Pouches that have flow channels may have regions of the pouch interior blocked from a vacuum source by an opposing sidewall that has entirely collapsed into a channel due to the inherent flexibility of the opposing sidewall material. Narrower flow channels can lessen blockage caused by the collapsed opposite sidewall, but also have decreased flow volume. Sidewalls made of a more rigid material can also lessen blockage by limiting collapse, but necessarily have less flexibility.
According to one aspect of the invention, a pouch includes first and second opposing pouch walls and a plurality of flow channel protuberances that defines a flow channel between the first and second pouch walls and is disposed on an inner surface of at least one of the first and second pouch walls. At least one of the plurality of protuberances includes a first component that extends from the at least one of the first or second pouch walls and a second component that extends at a non-zero angle from the first component. The flow channel extends between an opening of the pouch and a portion of an interior of the pouch that is spaced from the opening.
According another aspect of the present invention, a pouch includes first and second opposing pouch walls. A flow channel profile is disposed on an inner surface of the first pouch wall, and a complementary groove is disposed on an inner surface of the second pouch wall to releasably engage with the flow channel profile, to define a flow channel between the first and second pouch walls. The flow channel extends between an opening of the pouch and a portion of an interior of the pouch that is spaced from the opening.
According to yet another aspect of the invention, a pouch includes a pouch wall and a flow channel profile, wherein the flow channel profile includes a first component extending from the pouch wall and a second component extending at a non-zero angle from the first component. The flow channel profile is disposed on an inner surface of the pouch wall to define a flow channel disposed between the pouch wall and an opposing surface, and that extends between an opening of the pouch and a portion of an interior of the pouch that is spaced from the opening.
Other aspects and advantages of the present invention will become apparent upon a consideration of the following detailed description, wherein similar structures have similar reference numerals.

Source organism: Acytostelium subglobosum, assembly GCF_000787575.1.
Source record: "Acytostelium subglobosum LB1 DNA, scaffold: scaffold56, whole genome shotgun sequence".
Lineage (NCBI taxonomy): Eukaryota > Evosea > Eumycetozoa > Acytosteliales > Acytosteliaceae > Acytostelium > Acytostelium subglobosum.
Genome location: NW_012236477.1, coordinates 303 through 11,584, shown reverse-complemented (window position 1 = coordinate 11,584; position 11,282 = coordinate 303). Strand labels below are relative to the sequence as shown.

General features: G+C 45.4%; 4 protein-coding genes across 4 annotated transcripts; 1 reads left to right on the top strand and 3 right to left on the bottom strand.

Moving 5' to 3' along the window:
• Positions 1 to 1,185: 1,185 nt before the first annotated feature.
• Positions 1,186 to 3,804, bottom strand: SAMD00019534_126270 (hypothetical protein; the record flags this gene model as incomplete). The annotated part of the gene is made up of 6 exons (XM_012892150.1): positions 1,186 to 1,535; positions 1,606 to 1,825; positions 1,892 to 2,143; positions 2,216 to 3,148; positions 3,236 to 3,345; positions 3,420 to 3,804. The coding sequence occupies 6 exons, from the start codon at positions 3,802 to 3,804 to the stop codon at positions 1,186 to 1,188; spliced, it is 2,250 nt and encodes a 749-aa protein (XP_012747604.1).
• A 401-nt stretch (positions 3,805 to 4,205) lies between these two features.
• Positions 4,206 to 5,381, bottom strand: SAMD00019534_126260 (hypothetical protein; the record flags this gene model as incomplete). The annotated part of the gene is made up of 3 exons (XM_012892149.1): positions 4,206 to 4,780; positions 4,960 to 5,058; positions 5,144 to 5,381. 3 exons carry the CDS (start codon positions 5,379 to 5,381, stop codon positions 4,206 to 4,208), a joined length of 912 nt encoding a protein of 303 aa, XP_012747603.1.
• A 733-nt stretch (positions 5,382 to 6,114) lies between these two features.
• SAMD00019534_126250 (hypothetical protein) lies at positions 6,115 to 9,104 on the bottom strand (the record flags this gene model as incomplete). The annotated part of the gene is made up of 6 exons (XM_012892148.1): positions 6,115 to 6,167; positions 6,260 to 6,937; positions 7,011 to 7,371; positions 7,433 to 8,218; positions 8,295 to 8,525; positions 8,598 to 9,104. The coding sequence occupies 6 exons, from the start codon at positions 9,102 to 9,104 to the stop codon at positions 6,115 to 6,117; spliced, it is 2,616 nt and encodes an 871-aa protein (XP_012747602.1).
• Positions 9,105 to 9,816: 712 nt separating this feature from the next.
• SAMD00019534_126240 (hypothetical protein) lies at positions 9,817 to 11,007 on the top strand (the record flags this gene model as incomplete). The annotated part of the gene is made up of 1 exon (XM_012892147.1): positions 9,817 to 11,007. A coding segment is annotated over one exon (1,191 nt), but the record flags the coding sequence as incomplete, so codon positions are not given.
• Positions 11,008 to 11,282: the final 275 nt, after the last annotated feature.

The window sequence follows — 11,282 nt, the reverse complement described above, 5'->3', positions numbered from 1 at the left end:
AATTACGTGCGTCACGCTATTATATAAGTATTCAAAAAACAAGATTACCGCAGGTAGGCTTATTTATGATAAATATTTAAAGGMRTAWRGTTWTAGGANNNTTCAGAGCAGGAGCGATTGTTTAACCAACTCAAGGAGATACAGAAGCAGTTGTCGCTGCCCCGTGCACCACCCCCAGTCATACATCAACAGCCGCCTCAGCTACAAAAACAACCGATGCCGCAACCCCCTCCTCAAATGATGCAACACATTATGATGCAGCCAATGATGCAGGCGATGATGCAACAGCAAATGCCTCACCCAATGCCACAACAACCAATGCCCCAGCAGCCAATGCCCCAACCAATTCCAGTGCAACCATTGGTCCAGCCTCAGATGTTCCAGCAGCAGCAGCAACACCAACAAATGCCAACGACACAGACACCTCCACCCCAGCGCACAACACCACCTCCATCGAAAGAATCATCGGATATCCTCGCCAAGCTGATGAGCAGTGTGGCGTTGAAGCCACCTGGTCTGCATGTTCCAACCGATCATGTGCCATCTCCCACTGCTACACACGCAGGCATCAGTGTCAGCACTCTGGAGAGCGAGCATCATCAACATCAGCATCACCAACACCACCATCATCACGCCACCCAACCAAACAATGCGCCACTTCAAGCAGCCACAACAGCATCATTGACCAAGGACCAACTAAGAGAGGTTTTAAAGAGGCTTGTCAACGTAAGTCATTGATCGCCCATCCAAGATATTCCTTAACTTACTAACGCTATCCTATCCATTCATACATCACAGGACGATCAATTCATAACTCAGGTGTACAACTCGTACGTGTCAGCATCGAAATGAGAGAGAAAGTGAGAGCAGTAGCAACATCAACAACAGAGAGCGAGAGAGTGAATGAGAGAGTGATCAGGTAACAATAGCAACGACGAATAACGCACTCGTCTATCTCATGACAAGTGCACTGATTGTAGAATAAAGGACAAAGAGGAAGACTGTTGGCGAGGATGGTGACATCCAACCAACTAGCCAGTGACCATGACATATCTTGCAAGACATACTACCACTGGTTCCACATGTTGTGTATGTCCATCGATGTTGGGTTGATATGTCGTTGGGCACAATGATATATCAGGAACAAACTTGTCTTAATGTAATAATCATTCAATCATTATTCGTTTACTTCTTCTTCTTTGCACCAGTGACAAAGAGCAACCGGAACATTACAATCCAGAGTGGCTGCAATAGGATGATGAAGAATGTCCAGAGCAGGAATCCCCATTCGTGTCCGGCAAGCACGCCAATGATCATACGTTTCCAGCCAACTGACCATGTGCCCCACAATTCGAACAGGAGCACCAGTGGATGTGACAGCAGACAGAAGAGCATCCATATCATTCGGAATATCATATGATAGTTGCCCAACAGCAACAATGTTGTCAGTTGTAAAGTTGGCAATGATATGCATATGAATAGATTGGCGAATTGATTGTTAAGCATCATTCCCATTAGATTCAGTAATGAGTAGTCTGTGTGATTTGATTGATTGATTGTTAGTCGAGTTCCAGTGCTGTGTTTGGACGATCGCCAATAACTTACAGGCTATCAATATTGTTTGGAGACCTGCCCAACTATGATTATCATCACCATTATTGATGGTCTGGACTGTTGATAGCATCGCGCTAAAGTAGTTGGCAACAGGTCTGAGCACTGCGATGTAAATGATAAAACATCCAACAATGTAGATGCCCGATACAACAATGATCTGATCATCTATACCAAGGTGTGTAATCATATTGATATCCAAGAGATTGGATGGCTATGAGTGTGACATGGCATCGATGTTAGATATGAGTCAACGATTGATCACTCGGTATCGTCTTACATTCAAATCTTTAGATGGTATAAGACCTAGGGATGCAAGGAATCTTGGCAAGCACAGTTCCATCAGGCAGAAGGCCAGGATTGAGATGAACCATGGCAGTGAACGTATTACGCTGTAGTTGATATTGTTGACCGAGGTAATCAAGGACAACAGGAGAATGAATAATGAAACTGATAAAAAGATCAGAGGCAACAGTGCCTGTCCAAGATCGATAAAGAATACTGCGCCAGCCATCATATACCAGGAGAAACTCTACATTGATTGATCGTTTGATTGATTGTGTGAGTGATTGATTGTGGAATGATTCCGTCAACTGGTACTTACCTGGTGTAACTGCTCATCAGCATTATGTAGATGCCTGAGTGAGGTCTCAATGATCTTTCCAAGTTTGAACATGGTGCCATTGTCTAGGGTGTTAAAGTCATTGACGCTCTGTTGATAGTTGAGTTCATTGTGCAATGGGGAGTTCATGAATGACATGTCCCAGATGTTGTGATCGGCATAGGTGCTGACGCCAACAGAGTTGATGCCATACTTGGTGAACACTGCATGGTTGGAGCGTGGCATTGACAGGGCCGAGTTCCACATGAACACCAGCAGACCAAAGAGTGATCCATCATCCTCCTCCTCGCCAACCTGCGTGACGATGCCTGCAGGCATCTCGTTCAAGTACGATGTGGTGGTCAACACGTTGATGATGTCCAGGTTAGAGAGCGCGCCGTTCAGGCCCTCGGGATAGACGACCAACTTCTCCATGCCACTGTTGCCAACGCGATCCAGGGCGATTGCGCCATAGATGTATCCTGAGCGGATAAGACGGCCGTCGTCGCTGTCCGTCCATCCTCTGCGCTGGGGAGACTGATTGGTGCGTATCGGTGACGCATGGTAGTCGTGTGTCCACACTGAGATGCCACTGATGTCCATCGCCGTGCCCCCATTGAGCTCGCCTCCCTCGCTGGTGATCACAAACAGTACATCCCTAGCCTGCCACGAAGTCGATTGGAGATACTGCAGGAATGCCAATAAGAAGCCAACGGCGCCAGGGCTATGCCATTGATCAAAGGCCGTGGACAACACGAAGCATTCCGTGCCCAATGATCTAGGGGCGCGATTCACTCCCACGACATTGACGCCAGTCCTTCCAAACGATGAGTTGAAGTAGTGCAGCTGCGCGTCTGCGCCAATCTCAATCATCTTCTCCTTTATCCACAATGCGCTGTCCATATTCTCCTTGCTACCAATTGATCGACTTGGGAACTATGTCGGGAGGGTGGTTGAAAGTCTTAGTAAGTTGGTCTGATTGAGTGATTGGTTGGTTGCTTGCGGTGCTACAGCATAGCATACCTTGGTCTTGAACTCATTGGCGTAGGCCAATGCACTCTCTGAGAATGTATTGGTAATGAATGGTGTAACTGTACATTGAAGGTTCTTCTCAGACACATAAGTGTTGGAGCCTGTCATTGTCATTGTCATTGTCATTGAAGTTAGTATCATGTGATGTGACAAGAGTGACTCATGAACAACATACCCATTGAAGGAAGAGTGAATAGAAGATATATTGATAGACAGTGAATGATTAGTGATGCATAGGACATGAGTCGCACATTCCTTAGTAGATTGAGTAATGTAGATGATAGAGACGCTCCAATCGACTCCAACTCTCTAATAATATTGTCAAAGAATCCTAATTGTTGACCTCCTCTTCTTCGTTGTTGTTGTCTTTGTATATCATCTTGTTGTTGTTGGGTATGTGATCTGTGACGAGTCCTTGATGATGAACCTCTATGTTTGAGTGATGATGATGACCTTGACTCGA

A closure mechanism 62 extends across the pouch 50 proximate to the mouth 58. The closure mechanism 62 allows the pouch 50 to be repeatedly opened and closed. When occluded, the closure mechanism 62 provides an airtight seal such that a vacuum may be maintained in the pouch interior 60 for a desired period of time, such as days, months, or year, when the closure mechanism is sealed fully across the mouth 58. The closure mechanism 62 comprises first and second closure elements (not shown) that are attached, respectively, to the inner surfaces 72 and 84 of the first and second sidewalls 52, 54. The first closure element includes one or more interlocking closure profiles (not shown), and the second closure element also includes one or more interlocking closure profiles (not shown). The first and second interlocking closure profiles may be male and female closure profiles, respectively. However, the configuration and geometry of the interlocking profiles or closure elements disclosed herein may vary.
In a further embodiment, one or both of the first and second closure elements (not shown) may include one or more textured portions, such as a bump or crosswise groove in one or more of the first and second closure profiles, in order to provide a tactile sensation, such as a series of clicks, as a user draws the fingers along the closure mechanism 62, to seal the closure elements across the mouth 58. In another embodiment, the first and second interlocking closure profiles (not shown) include textured portions along the length of each profile to provide tactile and/or audible sensations when closing the closure mechanism 62. In addition, protuberances, for example, ridges (not shown), may be disposed on the inner surfaces 72, 84 of the respective first and second sidewalls 52, 54 proximate to the mouth 58, to provide increased traction in a convenient area for a user to grip, such as a gripping flange, when trying to open the sealed pouch 50. Further, in some embodiments, a sealing material, such as a polyolefin material or a caulking composition, such as silicone grease, may be disposed on or in the interlocking profiles or closure elements to fill in any gaps or spaces therein when occluded. The ends of the interlocking profiles or closure elements may also be welded or sealed by ultrasonic vibrations, as is known in the art. Illustrative interlocking profiles, closure elements, sealing materials, tactile or audible closure elements, and/or end seals useful in the present invention include those disclosed in, for example, Pawloski U.S. Pat. No. 4,927,474, Dais et al. U.S. Pat. No. 5,070,584, U.S. Pat. No. 5,478,228, and U.S. Pat. No. 6,021,557, Tomic et al. U.S. Pat. No. 5,655,273, Sprehe U.S. Pat. No. 6,954,969, Kasai et al. U.S. Pat. No. 5,689,866, Ausnit U.S. Pat. No. 6,185,796, Wright et al. U.S. Pat. No. 7,041,249, Pawloski et al. U.S. Pat. No. 7,137,736, Anderson U.S. Patent Application Publication No. 2004/0091179, now U.S. Pat. No. 7,305,742, Pawloski U.S. Patent Application Publication No. 2004/0234172, now U.S. Pat. No. 7,410,298, Tilman et al. U.S. Patent Application Publication No. 2006/0048483, now U.S. Pat. No. 7,290,660, and Anzini et al. U.S. Patent Application Publication No. 2006/0093242 and No. 2006/0111226, now U.S. Pat. No. 7,527,585. Other interlocking profiles and closure elements useful in the present invention include those disclosed in, for example, U.S. patent application Ser. No. 11/725,120, filed Mar. 16, 2007, now U.S. Pat. No. 7,886,412, and U.S. patent application Ser. No. 11/818,585, now U.S. Pat. No. 7,857,515, Ser. No. 11/818,593, now U.S. Pat. No. 7,784,160, and Ser. No. 11/818,586, now U.S. Pat. No. 7,946,766, each of which was filed on Jun. 15, 2007. It is further appreciated that the interlocking profiles or closure elements disclosed herein may be operated by hand, or a slider (not shown) may be used to assist in occluding and de-occluding the interlocking profiles and closure elements.